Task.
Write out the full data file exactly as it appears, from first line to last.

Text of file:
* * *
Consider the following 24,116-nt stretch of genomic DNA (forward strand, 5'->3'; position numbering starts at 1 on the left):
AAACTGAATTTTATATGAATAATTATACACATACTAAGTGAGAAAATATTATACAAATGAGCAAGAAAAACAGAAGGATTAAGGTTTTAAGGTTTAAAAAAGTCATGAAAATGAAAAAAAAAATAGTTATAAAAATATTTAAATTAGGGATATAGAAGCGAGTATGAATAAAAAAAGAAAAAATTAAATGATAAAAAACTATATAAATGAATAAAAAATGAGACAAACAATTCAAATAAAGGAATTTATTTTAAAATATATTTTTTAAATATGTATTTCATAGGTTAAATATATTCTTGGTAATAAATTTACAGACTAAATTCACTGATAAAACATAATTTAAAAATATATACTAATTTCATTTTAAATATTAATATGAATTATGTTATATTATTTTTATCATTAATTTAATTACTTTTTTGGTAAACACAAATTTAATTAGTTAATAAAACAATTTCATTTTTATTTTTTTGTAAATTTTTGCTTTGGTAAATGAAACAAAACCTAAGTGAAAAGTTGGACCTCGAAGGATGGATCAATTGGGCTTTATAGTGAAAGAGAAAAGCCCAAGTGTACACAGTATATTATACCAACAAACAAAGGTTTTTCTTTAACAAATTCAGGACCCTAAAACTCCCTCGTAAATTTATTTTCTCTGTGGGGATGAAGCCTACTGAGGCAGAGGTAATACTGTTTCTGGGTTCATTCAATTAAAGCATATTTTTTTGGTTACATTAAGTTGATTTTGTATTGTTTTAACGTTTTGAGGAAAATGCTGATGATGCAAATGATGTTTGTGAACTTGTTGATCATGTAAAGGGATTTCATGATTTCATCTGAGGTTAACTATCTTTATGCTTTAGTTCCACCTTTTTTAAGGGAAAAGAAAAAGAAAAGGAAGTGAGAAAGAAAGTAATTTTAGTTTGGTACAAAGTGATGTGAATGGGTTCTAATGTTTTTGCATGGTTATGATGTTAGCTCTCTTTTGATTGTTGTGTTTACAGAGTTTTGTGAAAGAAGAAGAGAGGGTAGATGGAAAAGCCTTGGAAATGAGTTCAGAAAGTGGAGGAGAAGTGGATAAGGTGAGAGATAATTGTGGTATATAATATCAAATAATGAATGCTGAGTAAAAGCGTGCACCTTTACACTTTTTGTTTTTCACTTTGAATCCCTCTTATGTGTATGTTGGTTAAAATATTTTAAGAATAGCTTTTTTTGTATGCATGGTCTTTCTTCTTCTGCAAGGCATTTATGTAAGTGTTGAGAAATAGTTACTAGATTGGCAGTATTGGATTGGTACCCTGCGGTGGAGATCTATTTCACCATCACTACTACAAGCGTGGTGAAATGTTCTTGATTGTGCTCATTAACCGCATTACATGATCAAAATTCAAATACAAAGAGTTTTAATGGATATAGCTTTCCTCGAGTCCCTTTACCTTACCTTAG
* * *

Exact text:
Consider the following 24,116-nt stretch of genomic DNA (forward strand, 5'->3'; position numbering starts at 1 on the left):
AAACTGAATTTTATATGAATAATTATACACATACTAAGTGAGAAAATATTATACAAATGAGCAAGAAAAACAGAAGGATTAAGGTTTTAAGGTTTAAAAAAGTCATGAAAATGAAAAAAAAAATAGTTATAAAAATATTTAAATTAGGGATATAGAAGCGAGTATGAATAAAAAAAGAAAAAATTAAATGATAAAAAACTATATAAATGAATAAAAAATGAGACAAACAATTCAAATAAAGGAATTTATTTTAAAATATATTTTTTAAATATGTATTTCATAGGTTAAATATATTCTTGGTAATAAATTTACAGACTAAATTCACTGATAAAACATAATTTAAAAATATATACTAATTTCATTTTAAATATTAATATGAATTATGTTATATTATTTTTATCATTAATTTAATTACTTTTTTGGTAAACACAAATTTAATTAGTTAATAAAACAATTTCATTTTTATTTTTTTGTAAATTTTTGCTTTGGTAAATGAAACAAAACCTAAGTGAAAAGTTGGACCTCGAAGGATGGATCAATTGGGCTTTATAGTGAAAGAGAAAAGCCCAAGTGTACACAGTATATTATACCAACAAACAAAGGTTTTTCTTTAACAAATTCAGGACCCTAAAACTCCCTCGTAAATTTATTTTCTCTGTGGGGATGAAGCCTACTGAGGCAGAGGTAATACTGTTTCTGGGTTCATTCAATTAAAGCATATTTTTTTGGTTACATTAAGTTGATTTTGTATTGTTTTAACGTTTTGAGGAAAATGCTGATGATGCAAATGATGTTTGTGAACTTGTTGATCATGTAAAGGGATTTCATGATTTCATCTGAGGTTAACTATCTTTATGCTTTAGTTCCACCTTTTTTAAGGGAAAAGAAAAAGAAAAGGAAGTGAGAAAGAAAGTAATTTTAGTTTGGTACAAAGTGATGTGAATGGGTTCTAATGTTTTTGCATGGTTATGATGTTAGCTCTCTTTTGATTGTTGTGTTTACAGAGTTTTGTGAAAGAAGAAGAGAGGGTAGATGGAAAAGCCTTGGAAATGAGTTCAGAAAGTGGAGGAGAAGTGGATAAGGTGAGAGATAATTGTGGTATATAATATCAAATAATGAATGCTGAGTAAAAGCGTGCACCTTTACACTTTTTGTTTTTCACTTTGAATCCCTCTTATGTGTATGTTGGTTAAAATATTTTAAGAATAGCTTTTTTTGTATGCATGGTCTTTCTTCTTCTGCAAGGCATTTATGTAAGTGTTGAGAAATAGTTACTAGATTGGCAGTATTGGATTGGTACCCTGCGGTGGAGATCTATTTCACCATCACTACTACAAGCGTGGTGAAATGTTCTTGATTGTGCTCATTAACCGCATTACATGATCAAAATTCAAATACAAAGAGTTTTAATGGATATAGCTTTCCTCGAGTCCCTTTACCTTACCTTAG